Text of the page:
After a lengthy grass roots campaign, the 1911 Canadian census was released in June 2005. Several questions provide useful information regarding immigration data. They include:
- Country of birth Year of immigration to Canada if an immigrant
- Year of naturalization, if formerly an alien
- Racial or tribal origin
- Language commonly spoken
Library and Archives Canada has made the 1911 census pages available in JPEG and PDF formats on their website along with a searchable names index."
In some cases petitions or deeds for land will provide information on your ancestor’s country of origin and, if you are really lucky, when he came to Canada.
Often newspaper obituaries, not to be confused with death notices, will contain a wealth of information on the individual. Remember however, that it is not the individual talking but someone else, so the purported facts need to be confirmed. This writer has at least one example where the information in an obituary was later proven to be incorrect.
Example excerpt from an obituary in THE EVENING EXAMINER, Peterborough, Monday, December 18, 1905, page 1, column 5:
- “The late Mr. Weir was born in the county of Monaghan, Ireland, and was a son of the late Lancott Weir. He came to Canada with his parents at the age of 6 yrs, and with them, settled in Cobourg, where he lived until 1860, when he removed to Peterborough, and had lived here until his death.“
To identify other sources you sometimes need to think outside the box. What was happening at the time, what kind of records might have been kept? Military records, voters’ lists, wills, petitions to town councils, general newspaper reports on local events, government publications and reports all should be considered as they place the individual in a certain location at a certain time.
Three interesting examples below are taken from the Dominion Annual Register and Review of 1878 under the chapter “Remarkable Occurrences”:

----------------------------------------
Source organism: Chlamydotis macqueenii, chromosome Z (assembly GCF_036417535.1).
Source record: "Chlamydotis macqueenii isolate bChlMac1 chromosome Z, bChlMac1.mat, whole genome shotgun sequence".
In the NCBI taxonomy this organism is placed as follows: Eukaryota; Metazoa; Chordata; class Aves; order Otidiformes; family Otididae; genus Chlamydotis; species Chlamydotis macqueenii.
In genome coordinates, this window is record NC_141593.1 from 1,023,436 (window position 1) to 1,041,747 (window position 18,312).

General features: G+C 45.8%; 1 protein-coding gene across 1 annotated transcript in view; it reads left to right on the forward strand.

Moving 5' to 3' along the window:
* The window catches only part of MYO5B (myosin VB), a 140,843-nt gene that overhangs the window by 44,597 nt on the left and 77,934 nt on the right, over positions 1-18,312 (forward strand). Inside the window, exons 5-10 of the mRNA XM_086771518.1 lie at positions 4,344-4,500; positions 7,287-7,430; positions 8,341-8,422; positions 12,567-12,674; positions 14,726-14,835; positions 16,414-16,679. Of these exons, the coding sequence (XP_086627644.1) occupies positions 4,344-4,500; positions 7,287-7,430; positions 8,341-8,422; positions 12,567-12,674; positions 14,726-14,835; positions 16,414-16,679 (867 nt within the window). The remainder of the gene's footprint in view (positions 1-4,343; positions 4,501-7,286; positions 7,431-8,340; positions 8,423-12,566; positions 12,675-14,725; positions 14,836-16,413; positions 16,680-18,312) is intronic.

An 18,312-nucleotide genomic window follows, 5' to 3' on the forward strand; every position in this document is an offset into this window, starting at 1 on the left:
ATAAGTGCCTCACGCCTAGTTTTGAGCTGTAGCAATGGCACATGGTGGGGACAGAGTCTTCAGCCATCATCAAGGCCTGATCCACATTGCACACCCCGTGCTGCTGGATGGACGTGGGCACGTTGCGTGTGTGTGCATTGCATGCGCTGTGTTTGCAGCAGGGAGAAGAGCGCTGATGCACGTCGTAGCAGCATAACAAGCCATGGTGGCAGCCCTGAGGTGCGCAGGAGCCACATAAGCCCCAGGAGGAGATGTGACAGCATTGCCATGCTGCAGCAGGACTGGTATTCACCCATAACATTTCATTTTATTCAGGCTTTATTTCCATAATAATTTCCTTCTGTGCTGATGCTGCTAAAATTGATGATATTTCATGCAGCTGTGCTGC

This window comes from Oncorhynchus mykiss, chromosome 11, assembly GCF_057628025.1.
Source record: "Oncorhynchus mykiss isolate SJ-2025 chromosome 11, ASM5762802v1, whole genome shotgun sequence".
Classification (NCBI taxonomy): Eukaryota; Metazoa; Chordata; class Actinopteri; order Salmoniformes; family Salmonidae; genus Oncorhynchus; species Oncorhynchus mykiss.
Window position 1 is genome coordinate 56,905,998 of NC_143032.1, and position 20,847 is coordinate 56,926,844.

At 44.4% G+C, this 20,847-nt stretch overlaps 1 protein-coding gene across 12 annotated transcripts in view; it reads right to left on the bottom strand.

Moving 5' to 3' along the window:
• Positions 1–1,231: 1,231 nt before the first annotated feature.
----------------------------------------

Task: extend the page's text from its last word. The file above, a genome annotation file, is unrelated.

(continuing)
- February 18th – Mrs. Catherine Jarvis died at Digby recently, 110 years old. She was born in slavery in the United States, and brought to Nova Scotia by a Loyalist in 1782. (p. 229)
- April 4th – Mrs. Mary Johnson, of Donmount dies age 102. She was a native of Queen’s County, Ireland and came to Canada 40 yrs ago. (p. 231)
- June 12th – Extensive labour riots occur in the city of Quebec. “B” Battery is called out, the riot act is read, and the troops fire on the mob killing Edouard Beaudoire, a Frenchman, lately arrived in Canada. (p. 234)
Think about joining mailing lists. There are many operated by RootsWeb. Consult the lists at the website and follow the instructions to join the ones that interest you.
The Olive Tree Genealogy website has a great deal of information on Canadian ships lists and records and other immigration data. It also provides a quick link to the ships’ lists mailing list.
Information in this Wiki page is excerpted from the online course Canadian: Immigration Records offered by The National Institute for Genealogical Studies. To learn more about this course or other courses available from the Institute, see our website. We can be contacted at email@example.com
We welcome updates and additions to this Wiki page.
- This page was last modified on 1 May 2013, at 01:51.